Positive Writer

Writing through doubt and fear, and you can, too!

Exclusive Interview with Jeff Goins about Self-Publishing

Jeff’s the author of Goins Writer one of the most popular writing blogs online with over 200,000 monthly readers, the author of “Wrecked” and his latest book, “The Art of Work”. He’s also the founder and teacher of one of the fastest growing online courses for writers, Tribe Writers.

As successful and popular as Jeff Goins has become, he’s still a down-to-earth guy, whose number one goal is to help his readers, and especially his Tribe Writer students, achieve their writing dreams and more.


Interview with Jeff Goins:

Jeff, thank you for agreeing to this interview. You’ve been successfully helping writers become published authors through your Tribe Writers online course for several years now, and I’d like to take this opportunity to ask you a few questions about self-publishing, platform building, and your popular class.

Q: Today anyone can self-publish their work, which has created a publishing revolution whereby authors can completely bypasses the publishing gatekeepers. However, there are still a lot of people who see self-publishing as vanity publishing. What is your take on self-publishing and the “Publishing Revolution?”

I think it’s awesome. There used to be only one “legitimate” way to publish a book. Now, you have a choice. If you do the work of building a platform and connecting with an audience (as you have done, Bryan), you can choose how to publish. You don’t have to wait to be picked.

It’s a wonderful time where writers are the most empowered they’ve ever been. (Tweet)

Q: Do you believe self-publishing has lowered the overall quality of publishing?

I think any time you remove gatekeepers from a system that has existed for 500 years, you’re going to see a large influx of people exercising their freedom. And with that quantity comes a diminished quality — for awhile, anyway. But I believe as with anything, the cream will still rise to the top.

Now more than ever (since anyone can now publish), it’s important for you to set yourself apart as someone who has something important to say.

Q: Why should an author consider self-publishing?

Because you can. Because you will respect the publishing process more once you’ve done it. Because you’ll appreciate how hard it is to sell and market a book. It may even lead you to go with a traditional publisher next time or figure out how to work with a distributor. Or you may be awesome at it.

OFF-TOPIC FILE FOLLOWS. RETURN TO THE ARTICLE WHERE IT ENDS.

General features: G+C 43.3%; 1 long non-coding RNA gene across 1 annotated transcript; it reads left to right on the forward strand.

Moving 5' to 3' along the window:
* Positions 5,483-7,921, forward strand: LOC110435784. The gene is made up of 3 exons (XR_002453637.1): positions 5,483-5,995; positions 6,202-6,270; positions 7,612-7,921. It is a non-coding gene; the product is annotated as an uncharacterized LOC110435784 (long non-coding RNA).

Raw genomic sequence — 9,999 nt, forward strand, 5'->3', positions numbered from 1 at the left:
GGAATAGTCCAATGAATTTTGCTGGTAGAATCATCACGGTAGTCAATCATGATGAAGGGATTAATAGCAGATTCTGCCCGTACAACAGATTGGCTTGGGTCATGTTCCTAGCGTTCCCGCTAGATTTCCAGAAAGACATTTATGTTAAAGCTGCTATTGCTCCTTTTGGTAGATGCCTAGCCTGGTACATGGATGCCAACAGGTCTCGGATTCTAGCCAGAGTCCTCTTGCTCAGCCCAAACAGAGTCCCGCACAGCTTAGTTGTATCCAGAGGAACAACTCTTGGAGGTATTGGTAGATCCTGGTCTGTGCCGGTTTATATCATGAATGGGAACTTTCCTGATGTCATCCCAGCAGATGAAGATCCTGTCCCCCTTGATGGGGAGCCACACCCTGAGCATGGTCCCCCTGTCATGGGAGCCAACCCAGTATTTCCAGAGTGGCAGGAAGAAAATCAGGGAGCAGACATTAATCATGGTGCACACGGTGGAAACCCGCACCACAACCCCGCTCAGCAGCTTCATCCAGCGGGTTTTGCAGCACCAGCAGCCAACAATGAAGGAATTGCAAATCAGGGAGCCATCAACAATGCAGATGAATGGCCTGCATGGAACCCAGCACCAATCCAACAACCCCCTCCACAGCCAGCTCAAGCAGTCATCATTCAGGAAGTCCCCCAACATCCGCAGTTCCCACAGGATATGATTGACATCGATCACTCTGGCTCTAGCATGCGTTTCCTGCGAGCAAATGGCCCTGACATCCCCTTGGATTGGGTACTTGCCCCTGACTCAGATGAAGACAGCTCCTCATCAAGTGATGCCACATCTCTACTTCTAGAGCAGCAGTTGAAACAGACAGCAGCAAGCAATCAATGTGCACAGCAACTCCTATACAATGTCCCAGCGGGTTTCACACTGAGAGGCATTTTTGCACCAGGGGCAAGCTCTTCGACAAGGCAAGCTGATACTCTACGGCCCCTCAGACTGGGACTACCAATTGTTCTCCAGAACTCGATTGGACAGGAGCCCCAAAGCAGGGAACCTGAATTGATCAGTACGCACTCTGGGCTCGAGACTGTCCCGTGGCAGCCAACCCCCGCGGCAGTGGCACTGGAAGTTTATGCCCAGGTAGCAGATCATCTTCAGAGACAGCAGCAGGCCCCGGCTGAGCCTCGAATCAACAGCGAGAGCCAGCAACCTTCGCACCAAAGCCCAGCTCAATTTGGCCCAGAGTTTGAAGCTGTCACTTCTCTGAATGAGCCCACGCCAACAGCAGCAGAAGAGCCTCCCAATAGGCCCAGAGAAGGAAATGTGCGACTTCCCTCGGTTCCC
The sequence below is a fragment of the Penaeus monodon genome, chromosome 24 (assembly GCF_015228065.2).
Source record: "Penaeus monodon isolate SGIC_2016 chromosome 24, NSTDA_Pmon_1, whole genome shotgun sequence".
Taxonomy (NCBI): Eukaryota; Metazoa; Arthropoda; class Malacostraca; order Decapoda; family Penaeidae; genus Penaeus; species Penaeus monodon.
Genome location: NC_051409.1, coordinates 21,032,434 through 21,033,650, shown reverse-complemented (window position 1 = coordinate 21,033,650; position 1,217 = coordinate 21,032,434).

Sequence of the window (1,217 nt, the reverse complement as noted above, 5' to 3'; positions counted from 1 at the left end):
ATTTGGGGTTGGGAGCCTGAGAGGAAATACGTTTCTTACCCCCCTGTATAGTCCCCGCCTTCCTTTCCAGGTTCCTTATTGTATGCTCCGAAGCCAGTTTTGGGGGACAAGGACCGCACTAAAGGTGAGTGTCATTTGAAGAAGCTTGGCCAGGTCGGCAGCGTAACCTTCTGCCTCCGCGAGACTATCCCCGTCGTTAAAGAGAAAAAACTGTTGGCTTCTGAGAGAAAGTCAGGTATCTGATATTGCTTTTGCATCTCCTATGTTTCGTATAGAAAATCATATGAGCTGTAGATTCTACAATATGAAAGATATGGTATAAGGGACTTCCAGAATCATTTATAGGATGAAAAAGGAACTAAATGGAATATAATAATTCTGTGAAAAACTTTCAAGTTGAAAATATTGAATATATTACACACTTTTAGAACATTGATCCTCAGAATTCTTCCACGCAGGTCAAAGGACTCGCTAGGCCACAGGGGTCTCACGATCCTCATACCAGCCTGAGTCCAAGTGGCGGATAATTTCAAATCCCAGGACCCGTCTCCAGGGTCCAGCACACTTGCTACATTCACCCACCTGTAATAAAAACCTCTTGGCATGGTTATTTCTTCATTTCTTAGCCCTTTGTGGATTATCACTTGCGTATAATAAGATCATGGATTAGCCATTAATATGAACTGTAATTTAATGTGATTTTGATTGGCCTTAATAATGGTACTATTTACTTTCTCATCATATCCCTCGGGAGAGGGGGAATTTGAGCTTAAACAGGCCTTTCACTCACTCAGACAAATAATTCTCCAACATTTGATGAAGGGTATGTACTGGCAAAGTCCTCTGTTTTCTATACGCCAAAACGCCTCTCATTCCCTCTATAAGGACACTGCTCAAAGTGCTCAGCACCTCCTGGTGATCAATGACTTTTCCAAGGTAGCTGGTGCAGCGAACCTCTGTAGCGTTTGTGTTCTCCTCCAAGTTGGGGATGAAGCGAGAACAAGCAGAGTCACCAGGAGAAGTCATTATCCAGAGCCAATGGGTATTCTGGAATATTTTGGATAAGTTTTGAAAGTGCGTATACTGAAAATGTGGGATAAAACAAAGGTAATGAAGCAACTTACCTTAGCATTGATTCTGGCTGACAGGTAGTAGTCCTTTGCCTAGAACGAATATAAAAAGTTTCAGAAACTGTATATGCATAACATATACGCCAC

In any case, it’s a no-lose scenario. I often meet authors who first self-published and then leveraged that opportunity to get a traditional book contract. But that doesn’t even have to be the point; the point is:

You’ve got something to say, and the world needs to hear it. (Tweet)

Q: Should authors still seek out agents and attempt traditional publishing?

Not first, necessarily, but in addition to.

Q: Are there still benefits to working with a traditional publisher?

Yes, I think so. The main one being increased distribution and the ability to work with an entire team of experts (if you’re lucky).

Is it the only way or always the best way? No, of course not. But it should be an option you consider. And as with self-publishing, if you’ve built a platform, you will have a choice.

Q: In your experience what are the most important factors when self-publishing that authors should take into consideration?

There are three of them: 1) build an audience that anticipates your work BEFORE it comes out, 2) write a really good book, 3) and launch it well. The audience-building part is essential, especially for the self-published author. The quality of book will help you stand out from the masses. And a good launch will give your book enough lift to reach new people and give it a good shot at long-term sales.

Q: Tribe Writers is an online writing and platform course you created for authors who would like to build a platform and get the audience they deserve, as well as publish their work. In what ways is building a platform important for the self-published author?

It is essential. Without a platform, you’re gambling. Does that mean you can’t still succeed without one? No, of course not. But it raises the stakes and increases the risk. The best way to ensure your book sells is to build an audience around the content before you publish. And the best way to do that is through a platform that leverages permission and trust.

Q: For those who already have an established platform, how important is it to have a published book, regardless of how it is published?

My friend Michael Hyatt (former CEO of Thomas Nelson, a book publishing company) says a published book is still the number one way to identify yourself as a leader or expert in a category. I agree. But what I love even more about a book is that it’s a shareable idea, a consumable piece of content that spreads your message and connects with people.